On November 30, 2016, The Atlantic Council released the Middle East Strategy Task Force: Final Report of the Co-Chairs by former Secretary of State Madeleine K. Albright and former National Security Advisor Stephen J. Hadley. The Atlantic Council convened the Middle East Strategy Task Force (MEST) in February 2015 to examine the underlying issues of state failure and political legitimacy that drive extremist violence and threaten fundamental interests broadly shared by the peoples of the region and the rest of the world. The result of almost two years of intensive study, Albright and Hadley’s final report proposes nothing short of a paradigm shift in how the international community and the Middle East interact. Not only does the report present solutions to the region’s most immediate crises in Syria, Iraq, Yemen, and Libya, it also puts forward a pragmatic and actionable long-term strategy that emphasizes the efforts of the people of the Middle East themselves, with an eye toward harnessing the region’s enormous human potential. The event was introduced by Mr. Frederick Kempe, President and CEO of the Atlantic Council, and moderated Mr. Ayman Mohyeldin, Foreign Correspondent of NBC News and Anchor of MSNBC.
On November 16, 2016, Dr. Marlene Laruelle, Mr. Neil Barnett, and Dr. Alina Polyakova, who were joined by Dr. Andreas Umland, Dr. Mitchell Orenstein, Dr. Péter Krekó, and Mr. Josh Rogin, launched their report The Kremlin’s Trojan Horses: Russian Influence in France, Germany, and the United Kingdom, a new report from the Atlantic Council’s Dinu Patriciu’s Eurasia Center. Unlike in Central Eastern Europe, Moscow’s tactics in the West are purposely subtler and difficult to trace. This report documents how the Russian government cultivates relationships with ideologically friendly political parties, individuals, and civic groups to build an army of Trojan Horses across European polities. This network of political allies, named in the report, serves the Kremlin’s foreign policy agenda that seeks to infiltrate politics, influence policy, and inculcate an alternative, pro-Russian view of the international order.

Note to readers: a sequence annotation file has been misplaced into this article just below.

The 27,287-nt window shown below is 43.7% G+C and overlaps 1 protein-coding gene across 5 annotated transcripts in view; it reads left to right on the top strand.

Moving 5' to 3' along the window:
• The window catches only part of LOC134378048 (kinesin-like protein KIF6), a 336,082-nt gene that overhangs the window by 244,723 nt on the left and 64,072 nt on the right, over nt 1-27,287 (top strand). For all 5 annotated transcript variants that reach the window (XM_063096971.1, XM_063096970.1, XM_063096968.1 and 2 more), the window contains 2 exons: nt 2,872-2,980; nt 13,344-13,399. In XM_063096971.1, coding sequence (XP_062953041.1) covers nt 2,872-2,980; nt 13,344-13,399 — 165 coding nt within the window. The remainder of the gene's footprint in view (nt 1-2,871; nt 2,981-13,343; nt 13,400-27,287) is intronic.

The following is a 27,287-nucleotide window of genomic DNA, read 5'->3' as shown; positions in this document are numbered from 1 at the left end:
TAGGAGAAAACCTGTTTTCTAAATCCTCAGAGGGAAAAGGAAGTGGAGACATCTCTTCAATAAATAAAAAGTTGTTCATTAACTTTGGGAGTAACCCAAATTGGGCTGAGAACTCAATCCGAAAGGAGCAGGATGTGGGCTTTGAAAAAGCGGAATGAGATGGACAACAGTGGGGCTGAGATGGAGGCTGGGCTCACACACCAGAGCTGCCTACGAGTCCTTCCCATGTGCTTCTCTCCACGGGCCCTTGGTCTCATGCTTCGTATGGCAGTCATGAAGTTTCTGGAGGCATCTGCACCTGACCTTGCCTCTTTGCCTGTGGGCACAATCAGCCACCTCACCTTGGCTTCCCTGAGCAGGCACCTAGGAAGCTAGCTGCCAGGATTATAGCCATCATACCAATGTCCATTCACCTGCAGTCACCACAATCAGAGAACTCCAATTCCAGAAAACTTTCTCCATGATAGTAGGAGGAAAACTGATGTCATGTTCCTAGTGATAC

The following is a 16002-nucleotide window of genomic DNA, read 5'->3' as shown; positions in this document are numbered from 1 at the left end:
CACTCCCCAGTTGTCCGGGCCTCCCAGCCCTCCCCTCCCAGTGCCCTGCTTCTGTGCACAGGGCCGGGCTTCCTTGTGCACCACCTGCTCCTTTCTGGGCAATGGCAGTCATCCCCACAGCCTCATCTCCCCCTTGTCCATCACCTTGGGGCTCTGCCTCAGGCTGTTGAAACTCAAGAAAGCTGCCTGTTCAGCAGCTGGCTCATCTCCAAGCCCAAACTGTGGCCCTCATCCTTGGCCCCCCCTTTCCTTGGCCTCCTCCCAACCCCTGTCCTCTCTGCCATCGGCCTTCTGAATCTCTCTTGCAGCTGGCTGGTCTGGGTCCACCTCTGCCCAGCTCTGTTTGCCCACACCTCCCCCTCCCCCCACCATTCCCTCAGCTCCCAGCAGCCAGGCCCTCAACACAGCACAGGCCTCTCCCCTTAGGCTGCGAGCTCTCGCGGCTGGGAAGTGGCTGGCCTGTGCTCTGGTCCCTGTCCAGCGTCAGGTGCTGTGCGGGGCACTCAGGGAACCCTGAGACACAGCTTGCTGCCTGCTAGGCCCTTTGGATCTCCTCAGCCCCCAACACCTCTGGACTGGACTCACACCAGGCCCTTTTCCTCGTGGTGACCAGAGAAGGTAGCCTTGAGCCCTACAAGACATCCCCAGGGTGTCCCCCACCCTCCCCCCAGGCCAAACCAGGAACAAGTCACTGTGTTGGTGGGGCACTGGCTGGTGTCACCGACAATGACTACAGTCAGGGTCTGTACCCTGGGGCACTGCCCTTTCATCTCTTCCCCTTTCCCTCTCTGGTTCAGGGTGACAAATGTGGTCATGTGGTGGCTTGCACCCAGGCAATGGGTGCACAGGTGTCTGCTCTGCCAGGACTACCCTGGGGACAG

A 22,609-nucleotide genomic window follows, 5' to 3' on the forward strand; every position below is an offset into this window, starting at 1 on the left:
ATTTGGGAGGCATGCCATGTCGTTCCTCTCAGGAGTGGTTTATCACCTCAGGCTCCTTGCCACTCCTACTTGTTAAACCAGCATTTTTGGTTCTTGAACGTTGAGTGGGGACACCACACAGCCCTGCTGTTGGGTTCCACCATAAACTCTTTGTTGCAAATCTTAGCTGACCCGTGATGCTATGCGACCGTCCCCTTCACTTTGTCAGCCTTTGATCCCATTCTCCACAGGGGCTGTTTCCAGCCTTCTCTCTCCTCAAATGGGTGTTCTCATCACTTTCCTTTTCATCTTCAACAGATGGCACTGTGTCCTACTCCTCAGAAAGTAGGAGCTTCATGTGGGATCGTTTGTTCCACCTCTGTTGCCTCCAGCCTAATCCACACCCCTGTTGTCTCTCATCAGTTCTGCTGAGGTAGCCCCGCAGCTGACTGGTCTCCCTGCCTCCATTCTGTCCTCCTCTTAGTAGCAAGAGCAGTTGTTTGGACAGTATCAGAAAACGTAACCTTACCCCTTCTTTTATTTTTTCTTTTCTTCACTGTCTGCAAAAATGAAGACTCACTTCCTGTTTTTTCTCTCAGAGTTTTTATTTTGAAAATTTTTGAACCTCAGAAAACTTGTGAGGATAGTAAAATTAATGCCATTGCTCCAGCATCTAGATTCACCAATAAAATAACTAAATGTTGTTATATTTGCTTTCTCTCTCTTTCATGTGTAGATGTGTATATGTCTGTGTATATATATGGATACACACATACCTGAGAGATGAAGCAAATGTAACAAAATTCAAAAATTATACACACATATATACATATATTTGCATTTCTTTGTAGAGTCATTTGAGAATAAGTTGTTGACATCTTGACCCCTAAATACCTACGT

The report presents three cases, France, Germany, and the United Kingdom, each written by a leading expert: Dr. Marlene Laruelle, director of the Central Asia Program and associate director of the Institute for European, Russian, and Eurasian Studies at the Elliott School of International Affairs at The George Washington University; Mr. Neil Barnett, chief executive officer of Istok Associates; Dr. Stefan Meister, director, Eastern Europe, Russia, and Central Asia, Robert Bosch Center, German Council on Foreign Relations; and Dr. Alina Polyakova, deputy director of the Dinu Patriciu Eurasia Center and senior fellow with the Future Europe Initiative at the Atlantic Council.
Visit http://www.atlanticcouncil.org/ for more.